Wendy Smith at Publishers Weekly:
Rushdie takes another journey into unexplored territory in Quichotte, which will be published by Random House in September and was recently long-listed for the Booker. Inspired by Cervantes’s Don Quixote, the novel portrays an elderly traveling salesman “deranged by reality television” who falls in love with the host of a daytime talk show whom he has never met. As Quichotte (the name he takes in letters to his beloved) travels across the country to meet Miss Salma R, a parallel plot concerns the writer who created him; these twin story lines eventually converge in a fantastical ending that tips its hat to some of the science fiction tales Rushdie loved as a boy.
“It comes from the literary tradition of the picaresque novel, combined with a certain kind of modernist playfulness,” Rushdie says. “There’s quite a lot of Joyce in it. This was a scary book for me to write, because I wasn’t sure I was going to be able to pull it off. There are these two narrative lines, which echo and mirror and talk to each other. I knew that the thing that would make the book work was if by the end they could merge, and I really wasn’t sure how to do that for a long time. I was quite nervous about it.”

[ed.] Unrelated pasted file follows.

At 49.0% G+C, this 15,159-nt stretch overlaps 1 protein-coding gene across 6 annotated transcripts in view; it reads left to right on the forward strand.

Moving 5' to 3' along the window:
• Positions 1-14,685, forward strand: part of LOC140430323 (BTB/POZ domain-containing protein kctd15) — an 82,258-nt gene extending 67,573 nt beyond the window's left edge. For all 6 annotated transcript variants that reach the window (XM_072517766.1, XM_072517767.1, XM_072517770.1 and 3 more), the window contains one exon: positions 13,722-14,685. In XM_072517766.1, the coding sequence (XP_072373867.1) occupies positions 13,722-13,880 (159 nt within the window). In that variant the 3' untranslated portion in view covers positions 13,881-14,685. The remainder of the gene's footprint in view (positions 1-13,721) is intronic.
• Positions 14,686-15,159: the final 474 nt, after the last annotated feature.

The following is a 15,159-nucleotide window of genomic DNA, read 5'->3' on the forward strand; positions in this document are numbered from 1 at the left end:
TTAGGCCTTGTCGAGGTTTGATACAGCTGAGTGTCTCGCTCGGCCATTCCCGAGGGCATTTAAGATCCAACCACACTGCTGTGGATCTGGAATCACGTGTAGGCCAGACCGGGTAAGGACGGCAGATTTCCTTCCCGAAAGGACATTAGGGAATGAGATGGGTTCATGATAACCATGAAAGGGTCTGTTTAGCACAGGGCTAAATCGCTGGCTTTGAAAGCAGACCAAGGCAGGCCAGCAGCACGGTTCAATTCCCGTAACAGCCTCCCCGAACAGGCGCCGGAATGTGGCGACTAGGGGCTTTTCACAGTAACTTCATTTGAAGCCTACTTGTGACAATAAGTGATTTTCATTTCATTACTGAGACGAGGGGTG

Rushdie adds, “Normally I don’t show anyone a work in progress, but in this case when I had written 50 or 60 pages of the first draft, I actually asked Andrew Wylie [his agent] to read it. I said, ‘Look, this is very weird, but I need to know if it’s good weird or bad weird.’ And he said, ‘I don’t know where you’re going to go with this, because it could go in a lot of directions, but what I can say is that it’s the funniest thing of yours that I’ve read.’ That was comforting, and I’m pleased to see in the early responses that a lot of people have been finding it very funny.”